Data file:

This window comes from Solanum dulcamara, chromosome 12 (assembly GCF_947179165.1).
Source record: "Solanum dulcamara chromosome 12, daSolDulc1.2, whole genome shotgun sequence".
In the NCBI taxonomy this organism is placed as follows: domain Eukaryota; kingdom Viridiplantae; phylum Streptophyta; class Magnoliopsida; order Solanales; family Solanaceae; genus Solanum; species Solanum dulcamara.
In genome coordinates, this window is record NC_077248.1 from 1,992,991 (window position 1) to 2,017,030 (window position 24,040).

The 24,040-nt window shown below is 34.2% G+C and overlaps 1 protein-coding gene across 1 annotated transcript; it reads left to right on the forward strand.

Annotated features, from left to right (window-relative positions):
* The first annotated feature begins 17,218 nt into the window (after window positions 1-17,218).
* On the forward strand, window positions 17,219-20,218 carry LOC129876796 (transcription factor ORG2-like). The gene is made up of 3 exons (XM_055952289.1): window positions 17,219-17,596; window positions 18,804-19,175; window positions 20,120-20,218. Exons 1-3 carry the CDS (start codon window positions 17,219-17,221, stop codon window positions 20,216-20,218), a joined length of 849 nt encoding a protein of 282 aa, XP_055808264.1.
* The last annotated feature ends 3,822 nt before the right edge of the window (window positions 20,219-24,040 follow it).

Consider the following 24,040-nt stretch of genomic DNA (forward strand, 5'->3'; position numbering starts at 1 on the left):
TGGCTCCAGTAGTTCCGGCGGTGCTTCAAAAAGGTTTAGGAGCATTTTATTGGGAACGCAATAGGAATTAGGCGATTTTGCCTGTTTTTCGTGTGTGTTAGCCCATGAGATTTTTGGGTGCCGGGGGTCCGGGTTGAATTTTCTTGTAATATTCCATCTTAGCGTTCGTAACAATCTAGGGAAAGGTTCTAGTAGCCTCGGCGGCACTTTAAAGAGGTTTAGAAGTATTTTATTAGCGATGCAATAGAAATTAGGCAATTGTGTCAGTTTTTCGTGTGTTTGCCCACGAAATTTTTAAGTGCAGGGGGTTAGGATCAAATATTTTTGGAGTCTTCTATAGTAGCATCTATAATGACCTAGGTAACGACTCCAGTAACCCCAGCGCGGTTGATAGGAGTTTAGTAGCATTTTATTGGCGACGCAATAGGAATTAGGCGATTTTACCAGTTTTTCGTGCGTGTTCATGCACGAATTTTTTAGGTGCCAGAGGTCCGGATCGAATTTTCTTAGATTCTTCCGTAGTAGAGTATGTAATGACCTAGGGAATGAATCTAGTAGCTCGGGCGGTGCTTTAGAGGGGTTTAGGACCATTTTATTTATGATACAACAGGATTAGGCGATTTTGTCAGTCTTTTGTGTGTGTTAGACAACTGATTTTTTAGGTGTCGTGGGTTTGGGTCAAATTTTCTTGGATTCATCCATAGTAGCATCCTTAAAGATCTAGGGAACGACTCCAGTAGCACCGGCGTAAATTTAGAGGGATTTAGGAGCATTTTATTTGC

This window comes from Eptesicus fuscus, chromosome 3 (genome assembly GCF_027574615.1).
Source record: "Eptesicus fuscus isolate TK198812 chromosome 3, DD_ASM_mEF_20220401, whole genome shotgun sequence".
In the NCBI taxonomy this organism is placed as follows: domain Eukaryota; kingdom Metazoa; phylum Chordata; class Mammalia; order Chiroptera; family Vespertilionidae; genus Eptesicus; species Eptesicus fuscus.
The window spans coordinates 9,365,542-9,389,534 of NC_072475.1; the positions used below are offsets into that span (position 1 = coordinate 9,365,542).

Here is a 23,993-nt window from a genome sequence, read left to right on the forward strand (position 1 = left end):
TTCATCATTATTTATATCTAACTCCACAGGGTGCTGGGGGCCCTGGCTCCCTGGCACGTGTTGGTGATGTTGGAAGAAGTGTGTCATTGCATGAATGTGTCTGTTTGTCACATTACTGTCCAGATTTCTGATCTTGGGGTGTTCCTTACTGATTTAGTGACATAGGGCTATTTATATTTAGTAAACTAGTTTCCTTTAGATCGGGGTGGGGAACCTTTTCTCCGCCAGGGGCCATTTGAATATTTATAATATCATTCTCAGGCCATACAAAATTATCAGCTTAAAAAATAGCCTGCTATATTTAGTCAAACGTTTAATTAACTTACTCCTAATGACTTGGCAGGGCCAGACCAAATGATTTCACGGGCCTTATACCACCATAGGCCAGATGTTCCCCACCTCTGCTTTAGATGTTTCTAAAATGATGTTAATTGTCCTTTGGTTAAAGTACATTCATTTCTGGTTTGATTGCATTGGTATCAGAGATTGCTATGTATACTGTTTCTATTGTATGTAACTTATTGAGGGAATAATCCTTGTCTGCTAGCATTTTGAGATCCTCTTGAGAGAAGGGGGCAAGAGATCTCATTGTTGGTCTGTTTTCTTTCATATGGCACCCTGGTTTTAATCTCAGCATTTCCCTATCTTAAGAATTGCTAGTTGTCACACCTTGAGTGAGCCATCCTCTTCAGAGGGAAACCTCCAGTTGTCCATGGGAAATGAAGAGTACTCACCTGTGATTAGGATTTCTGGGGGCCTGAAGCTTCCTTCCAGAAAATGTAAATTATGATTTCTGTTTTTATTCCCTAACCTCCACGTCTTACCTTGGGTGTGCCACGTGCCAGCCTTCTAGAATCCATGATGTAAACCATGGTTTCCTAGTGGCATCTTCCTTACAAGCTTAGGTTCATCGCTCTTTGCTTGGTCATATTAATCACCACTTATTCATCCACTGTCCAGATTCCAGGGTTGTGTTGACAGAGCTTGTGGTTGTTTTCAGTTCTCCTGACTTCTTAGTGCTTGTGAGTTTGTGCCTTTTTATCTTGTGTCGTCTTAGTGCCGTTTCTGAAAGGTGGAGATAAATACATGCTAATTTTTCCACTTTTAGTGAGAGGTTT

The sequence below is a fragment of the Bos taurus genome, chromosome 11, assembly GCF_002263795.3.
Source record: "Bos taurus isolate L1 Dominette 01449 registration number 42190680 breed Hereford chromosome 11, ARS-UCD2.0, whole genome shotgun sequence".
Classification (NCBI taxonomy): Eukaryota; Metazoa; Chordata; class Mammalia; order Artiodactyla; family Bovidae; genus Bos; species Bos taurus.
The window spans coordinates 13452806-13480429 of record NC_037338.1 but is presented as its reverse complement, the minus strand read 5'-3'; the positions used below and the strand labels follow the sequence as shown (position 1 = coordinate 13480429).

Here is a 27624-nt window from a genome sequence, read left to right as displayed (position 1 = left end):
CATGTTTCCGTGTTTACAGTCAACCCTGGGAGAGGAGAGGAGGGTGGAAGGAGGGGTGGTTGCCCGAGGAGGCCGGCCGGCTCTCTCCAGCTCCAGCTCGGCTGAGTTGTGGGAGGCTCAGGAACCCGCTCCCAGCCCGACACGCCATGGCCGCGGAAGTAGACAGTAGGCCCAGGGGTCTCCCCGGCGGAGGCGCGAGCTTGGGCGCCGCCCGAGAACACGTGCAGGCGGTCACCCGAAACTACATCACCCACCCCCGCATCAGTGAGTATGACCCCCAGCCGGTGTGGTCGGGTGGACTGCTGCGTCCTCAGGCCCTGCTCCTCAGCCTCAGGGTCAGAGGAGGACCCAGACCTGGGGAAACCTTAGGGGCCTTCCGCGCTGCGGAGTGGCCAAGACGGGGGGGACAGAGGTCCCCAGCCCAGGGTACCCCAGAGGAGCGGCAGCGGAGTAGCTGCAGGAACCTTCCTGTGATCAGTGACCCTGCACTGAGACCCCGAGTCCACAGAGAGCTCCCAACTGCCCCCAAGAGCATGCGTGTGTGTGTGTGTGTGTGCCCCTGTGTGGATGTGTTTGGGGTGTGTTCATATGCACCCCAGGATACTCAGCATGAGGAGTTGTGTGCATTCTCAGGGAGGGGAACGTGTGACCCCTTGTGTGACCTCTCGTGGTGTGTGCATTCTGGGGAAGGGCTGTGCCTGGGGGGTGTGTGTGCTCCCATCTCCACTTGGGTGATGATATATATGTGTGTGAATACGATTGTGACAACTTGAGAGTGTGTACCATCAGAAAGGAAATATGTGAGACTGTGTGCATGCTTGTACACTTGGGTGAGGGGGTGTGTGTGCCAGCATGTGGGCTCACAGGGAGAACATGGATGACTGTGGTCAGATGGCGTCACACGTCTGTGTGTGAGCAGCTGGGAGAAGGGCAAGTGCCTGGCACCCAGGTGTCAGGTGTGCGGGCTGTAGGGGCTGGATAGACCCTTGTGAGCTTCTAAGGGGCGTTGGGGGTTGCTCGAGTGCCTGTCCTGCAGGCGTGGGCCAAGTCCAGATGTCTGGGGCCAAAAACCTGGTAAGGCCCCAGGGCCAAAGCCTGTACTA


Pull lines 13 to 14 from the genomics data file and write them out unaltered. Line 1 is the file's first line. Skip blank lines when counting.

Source record: "Eptesicus fuscus isolate TK198812 chromosome 3, DD_ASM_mEF_20220401, whole genome shotgun sequence".
In the NCBI taxonomy this organism is placed as follows: domain Eukaryota; kingdom Metazoa; phylum Chordata; class Mammalia; order Chiroptera; family Vespertilionidae; genus Eptesicus; species Eptesicus fuscus.